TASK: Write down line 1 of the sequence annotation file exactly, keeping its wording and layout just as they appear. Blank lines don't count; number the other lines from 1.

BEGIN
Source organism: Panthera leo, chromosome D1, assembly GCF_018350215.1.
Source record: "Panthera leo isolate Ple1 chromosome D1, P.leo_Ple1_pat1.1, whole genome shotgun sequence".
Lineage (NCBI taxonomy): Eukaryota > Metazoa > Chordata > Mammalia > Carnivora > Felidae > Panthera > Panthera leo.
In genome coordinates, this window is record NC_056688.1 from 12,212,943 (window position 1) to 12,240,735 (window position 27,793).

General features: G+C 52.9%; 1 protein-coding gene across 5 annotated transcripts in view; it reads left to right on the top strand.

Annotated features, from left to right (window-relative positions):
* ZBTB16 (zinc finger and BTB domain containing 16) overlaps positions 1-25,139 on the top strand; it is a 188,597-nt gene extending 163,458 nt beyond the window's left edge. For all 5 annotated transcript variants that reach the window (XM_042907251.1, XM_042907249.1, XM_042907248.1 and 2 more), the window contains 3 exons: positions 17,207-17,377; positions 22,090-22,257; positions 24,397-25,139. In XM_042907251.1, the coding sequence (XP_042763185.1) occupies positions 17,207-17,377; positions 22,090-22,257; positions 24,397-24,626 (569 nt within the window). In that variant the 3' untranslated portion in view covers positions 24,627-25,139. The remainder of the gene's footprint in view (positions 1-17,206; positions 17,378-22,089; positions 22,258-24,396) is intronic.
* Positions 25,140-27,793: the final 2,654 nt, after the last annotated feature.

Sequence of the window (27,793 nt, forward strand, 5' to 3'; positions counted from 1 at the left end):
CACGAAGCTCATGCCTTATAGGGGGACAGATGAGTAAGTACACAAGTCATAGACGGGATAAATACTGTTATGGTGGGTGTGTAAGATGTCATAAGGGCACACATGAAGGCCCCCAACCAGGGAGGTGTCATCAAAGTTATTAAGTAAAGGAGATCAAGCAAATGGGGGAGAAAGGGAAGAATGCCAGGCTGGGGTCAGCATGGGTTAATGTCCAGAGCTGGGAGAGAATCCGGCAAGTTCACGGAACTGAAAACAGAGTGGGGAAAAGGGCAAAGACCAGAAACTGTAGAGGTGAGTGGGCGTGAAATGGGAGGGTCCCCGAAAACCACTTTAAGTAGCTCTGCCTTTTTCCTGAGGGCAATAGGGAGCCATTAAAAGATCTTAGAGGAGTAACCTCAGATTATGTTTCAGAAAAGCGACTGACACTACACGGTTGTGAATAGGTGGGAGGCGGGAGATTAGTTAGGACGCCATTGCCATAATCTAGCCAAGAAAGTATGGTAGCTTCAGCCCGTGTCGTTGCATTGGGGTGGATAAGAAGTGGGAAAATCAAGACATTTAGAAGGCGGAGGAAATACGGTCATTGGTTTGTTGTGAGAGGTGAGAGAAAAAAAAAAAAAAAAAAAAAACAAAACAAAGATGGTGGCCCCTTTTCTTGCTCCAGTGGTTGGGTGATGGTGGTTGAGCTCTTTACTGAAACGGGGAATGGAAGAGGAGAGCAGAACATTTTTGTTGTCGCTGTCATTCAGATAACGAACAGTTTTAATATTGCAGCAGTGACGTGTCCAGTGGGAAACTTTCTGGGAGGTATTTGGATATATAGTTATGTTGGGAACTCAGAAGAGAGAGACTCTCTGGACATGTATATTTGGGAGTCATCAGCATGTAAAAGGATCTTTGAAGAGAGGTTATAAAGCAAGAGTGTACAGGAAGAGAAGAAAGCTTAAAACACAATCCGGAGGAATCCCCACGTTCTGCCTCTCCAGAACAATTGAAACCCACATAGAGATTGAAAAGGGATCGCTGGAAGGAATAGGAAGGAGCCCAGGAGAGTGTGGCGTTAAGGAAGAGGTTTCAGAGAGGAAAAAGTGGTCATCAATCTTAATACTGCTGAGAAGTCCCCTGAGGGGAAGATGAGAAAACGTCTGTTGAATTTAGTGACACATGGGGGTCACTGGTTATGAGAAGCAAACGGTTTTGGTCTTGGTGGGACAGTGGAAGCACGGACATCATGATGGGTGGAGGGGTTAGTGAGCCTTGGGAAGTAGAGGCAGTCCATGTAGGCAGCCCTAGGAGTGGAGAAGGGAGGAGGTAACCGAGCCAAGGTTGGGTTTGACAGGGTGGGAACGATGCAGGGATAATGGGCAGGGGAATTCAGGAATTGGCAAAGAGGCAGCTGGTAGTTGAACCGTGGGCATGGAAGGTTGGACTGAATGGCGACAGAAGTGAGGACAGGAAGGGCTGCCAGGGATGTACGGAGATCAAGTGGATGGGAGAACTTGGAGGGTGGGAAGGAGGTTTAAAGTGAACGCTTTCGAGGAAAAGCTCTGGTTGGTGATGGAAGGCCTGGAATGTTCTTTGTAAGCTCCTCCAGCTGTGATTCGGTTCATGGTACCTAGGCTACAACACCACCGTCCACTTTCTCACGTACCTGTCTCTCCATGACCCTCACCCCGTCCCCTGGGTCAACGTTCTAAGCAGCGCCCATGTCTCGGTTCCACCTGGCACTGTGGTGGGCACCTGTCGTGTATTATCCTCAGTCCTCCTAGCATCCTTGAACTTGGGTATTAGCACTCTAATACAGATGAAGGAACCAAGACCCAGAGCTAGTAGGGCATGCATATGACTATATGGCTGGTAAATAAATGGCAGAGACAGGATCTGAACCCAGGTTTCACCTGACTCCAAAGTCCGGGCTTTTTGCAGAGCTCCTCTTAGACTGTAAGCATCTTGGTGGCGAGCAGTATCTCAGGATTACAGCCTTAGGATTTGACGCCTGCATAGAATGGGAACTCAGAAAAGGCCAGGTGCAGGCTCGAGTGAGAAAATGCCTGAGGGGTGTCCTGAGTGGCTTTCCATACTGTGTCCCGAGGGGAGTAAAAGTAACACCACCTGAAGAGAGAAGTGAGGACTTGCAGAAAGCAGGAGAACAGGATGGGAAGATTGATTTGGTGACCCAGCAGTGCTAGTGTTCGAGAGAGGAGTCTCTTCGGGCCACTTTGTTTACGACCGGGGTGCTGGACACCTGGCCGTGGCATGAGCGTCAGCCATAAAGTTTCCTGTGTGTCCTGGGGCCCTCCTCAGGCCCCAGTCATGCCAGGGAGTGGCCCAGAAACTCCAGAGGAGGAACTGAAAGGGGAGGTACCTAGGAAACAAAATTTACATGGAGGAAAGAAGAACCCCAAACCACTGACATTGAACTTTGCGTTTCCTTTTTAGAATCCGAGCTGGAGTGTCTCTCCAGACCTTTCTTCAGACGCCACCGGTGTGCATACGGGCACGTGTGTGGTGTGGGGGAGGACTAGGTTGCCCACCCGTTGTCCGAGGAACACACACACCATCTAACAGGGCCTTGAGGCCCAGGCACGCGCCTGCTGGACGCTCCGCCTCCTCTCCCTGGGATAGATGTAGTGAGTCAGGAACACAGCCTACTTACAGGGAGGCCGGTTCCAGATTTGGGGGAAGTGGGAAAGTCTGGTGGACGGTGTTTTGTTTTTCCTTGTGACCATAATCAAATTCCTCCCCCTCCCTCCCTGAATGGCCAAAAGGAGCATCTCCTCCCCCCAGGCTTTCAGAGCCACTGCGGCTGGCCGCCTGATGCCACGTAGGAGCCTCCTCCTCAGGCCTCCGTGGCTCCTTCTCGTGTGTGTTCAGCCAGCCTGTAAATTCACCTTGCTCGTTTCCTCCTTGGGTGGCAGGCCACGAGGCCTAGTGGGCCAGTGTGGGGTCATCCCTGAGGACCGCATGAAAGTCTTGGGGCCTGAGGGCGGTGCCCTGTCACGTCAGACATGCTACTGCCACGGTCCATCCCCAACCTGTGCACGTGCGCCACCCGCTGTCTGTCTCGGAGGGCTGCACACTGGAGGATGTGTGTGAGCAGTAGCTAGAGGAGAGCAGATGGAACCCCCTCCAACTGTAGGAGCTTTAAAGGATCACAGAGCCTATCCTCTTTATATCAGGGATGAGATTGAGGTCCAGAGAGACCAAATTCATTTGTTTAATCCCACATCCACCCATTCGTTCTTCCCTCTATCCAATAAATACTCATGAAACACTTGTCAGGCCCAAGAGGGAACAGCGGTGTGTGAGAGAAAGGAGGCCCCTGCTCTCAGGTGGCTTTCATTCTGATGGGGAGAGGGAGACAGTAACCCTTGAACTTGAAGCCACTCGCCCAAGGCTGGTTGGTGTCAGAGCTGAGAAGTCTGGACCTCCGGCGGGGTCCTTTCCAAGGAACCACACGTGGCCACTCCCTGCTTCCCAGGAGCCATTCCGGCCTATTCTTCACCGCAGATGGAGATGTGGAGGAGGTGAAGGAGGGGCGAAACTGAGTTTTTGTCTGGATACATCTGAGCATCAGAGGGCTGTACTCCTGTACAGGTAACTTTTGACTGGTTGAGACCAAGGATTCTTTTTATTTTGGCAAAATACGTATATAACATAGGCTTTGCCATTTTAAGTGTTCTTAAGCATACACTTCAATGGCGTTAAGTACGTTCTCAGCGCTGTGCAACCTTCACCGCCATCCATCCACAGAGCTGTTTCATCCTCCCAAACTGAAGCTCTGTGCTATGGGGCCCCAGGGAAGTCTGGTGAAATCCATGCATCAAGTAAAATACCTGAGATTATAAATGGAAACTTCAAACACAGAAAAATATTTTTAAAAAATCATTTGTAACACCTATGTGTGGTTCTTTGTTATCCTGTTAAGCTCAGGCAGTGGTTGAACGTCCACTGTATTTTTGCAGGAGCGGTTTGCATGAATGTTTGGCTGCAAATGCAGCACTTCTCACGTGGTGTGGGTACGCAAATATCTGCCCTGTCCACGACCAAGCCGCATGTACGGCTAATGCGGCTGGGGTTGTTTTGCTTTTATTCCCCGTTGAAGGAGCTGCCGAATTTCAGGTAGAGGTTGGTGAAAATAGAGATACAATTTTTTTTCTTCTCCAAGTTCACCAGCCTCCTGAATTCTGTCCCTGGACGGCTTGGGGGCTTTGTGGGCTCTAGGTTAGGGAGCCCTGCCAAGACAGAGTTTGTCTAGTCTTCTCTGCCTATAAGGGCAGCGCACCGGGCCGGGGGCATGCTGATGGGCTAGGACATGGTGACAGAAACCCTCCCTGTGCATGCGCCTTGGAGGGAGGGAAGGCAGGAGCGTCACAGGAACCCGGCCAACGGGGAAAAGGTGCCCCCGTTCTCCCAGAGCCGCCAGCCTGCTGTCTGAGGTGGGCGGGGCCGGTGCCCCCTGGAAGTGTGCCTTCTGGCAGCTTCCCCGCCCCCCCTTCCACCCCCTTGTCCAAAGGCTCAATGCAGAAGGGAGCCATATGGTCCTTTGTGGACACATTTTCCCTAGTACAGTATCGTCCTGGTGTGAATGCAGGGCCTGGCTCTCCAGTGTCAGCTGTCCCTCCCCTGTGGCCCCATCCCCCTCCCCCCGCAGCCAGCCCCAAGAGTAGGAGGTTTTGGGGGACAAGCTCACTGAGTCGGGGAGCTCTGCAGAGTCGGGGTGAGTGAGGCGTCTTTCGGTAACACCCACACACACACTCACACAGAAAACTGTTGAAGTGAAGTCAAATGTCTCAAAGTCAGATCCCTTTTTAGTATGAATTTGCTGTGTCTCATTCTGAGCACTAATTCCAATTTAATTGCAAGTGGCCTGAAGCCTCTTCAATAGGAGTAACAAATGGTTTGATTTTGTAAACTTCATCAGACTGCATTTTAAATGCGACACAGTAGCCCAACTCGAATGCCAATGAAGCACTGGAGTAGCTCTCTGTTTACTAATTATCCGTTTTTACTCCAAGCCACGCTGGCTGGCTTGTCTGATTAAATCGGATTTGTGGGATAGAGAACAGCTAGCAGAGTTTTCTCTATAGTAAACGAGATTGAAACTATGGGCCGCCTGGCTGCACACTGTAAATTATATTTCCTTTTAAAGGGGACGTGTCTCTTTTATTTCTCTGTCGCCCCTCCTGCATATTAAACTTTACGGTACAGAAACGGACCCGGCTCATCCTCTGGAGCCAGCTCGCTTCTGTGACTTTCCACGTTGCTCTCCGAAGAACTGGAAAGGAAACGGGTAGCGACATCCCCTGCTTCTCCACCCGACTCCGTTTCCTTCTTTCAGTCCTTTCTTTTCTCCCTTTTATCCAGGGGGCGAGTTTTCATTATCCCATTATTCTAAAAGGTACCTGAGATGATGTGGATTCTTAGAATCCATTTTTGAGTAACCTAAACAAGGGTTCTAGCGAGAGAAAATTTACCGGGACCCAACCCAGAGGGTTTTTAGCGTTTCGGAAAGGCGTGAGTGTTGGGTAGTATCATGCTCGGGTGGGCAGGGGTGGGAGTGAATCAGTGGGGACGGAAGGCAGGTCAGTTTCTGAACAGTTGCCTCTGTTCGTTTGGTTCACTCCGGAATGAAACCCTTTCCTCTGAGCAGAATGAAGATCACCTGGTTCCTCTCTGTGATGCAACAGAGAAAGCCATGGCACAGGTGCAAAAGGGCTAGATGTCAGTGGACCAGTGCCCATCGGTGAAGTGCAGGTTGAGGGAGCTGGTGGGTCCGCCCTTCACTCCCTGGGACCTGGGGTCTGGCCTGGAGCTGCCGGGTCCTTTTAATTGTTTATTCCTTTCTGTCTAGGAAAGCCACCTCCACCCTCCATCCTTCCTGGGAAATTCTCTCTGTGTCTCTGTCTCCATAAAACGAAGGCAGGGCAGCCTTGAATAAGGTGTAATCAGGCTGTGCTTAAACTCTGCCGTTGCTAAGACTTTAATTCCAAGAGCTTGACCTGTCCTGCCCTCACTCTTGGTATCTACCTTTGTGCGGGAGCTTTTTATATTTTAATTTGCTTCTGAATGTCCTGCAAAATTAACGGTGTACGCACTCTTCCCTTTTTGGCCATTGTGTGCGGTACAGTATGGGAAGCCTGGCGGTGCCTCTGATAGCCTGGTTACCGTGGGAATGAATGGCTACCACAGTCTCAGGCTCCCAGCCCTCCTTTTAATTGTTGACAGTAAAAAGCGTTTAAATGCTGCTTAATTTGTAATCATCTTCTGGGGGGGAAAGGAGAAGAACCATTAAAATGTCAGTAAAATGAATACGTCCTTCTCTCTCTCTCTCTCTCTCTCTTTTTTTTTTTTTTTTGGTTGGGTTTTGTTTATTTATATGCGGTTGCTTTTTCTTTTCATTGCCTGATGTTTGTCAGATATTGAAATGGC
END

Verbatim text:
Source organism: Panthera leo, chromosome D1, assembly GCF_018350215.1.